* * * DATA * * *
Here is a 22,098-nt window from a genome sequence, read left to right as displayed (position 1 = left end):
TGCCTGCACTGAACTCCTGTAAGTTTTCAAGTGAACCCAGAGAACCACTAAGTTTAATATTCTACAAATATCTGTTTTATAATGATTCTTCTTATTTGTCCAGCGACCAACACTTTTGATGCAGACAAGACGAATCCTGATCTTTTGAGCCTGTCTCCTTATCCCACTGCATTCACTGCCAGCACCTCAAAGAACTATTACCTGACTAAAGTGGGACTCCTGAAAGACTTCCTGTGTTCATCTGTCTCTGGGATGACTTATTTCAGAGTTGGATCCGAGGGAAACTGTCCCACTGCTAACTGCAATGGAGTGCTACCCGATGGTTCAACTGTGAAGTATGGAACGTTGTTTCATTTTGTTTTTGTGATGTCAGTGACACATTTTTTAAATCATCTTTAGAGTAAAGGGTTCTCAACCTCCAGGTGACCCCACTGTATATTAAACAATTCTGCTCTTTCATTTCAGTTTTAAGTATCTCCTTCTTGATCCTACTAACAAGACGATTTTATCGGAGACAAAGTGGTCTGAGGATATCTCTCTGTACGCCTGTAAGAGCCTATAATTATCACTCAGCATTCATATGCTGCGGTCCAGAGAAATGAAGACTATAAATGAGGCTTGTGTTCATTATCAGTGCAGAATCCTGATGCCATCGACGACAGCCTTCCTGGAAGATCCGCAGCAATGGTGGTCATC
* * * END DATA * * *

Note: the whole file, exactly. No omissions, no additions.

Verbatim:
Here is a 22,098-nt window from a genome sequence, read left to right as displayed (position 1 = left end):
TGCCTGCACTGAACTCCTGTAAGTTTTCAAGTGAACCCAGAGAACCACTAAGTTTAATATTCTACAAATATCTGTTTTATAATGATTCTTCTTATTTGTCCAGCGACCAACACTTTTGATGCAGACAAGACGAATCCTGATCTTTTGAGCCTGTCTCCTTATCCCACTGCATTCACTGCCAGCACCTCAAAGAACTATTACCTGACTAAAGTGGGACTCCTGAAAGACTTCCTGTGTTCATCTGTCTCTGGGATGACTTATTTCAGAGTTGGATCCGAGGGAAACTGTCCCACTGCTAACTGCAATGGAGTGCTACCCGATGGTTCAACTGTGAAGTATGGAACGTTGTTTCATTTTGTTTTTGTGATGTCAGTGACACATTTTTTAAATCATCTTTAGAGTAAAGGGTTCTCAACCTCCAGGTGACCCCACTGTATATTAAACAATTCTGCTCTTTCATTTCAGTTTTAAGTATCTCCTTCTTGATCCTACTAACAAGACGATTTTATCGGAGACAAAGTGGTCTGAGGATATCTCTCTGTACGCCTGTAAGAGCCTATAATTATCACTCAGCATTCATATGCTGCGGTCCAGAGAAATGAAGACTATAAATGAGGCTTGTGTTCATTATCAGTGCAGAATCCTGATGCCATCGACGACAGCCTTCCTGGAAGATCCGCAGCAATGGTGGTCATC